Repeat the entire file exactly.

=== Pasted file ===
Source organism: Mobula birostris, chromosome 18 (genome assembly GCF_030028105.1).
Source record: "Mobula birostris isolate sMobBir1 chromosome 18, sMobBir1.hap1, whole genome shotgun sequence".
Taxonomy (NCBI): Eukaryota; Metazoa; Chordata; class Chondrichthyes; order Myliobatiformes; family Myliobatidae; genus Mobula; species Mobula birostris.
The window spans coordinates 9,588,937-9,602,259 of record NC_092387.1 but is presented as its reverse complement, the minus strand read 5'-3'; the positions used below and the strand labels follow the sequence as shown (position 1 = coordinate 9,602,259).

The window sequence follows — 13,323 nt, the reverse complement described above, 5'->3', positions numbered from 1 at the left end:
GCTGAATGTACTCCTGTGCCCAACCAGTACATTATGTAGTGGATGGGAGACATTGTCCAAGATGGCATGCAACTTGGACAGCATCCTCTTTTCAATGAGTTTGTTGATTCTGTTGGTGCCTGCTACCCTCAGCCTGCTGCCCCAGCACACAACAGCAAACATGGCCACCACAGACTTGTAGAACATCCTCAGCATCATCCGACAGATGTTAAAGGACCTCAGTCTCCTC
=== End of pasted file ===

Source organism: Mobula birostris, chromosome 18 (genome assembly GCF_030028105.1).
Source record: "Mobula birostris isolate sMobBir1 chromosome 18, sMobBir1.hap1, whole genome shotgun sequence".
Taxonomy (NCBI): Eukaryota; Metazoa; Chordata; class Chondrichthyes; order Myliobatiformes; family Myliobatidae; genus Mobula; species Mobula birostris.
The window spans coordinates 9,588,937-9,602,259 of record NC_092387.1 but is presented as its reverse complement, the minus strand read 5'-3'; the positions used below and the strand labels follow the sequence as shown (position 1 = coordinate 9,602,259).

The window sequence follows — 13,323 nt, the reverse complement described above, 5'->3', positions numbered from 1 at the left end:
GCTGAATGTACTCCTGTGCCCAACCAGTACATTATGTAGTGGATGGGAGACATTGTCCAAGATGGCATGCAACTTGGACAGCATCCTCTTTTCAATGAGTTTGTTGATTCTGTTGGTGCCTGCTACCCTCAGCCTGCTGCCCCAGCACACAACAGCAAACATGGCCACCACAGACTTGTAGAACATCCTCAGCATCATCCGACAGATGTTAAAGGACCTCAGTCTCCTC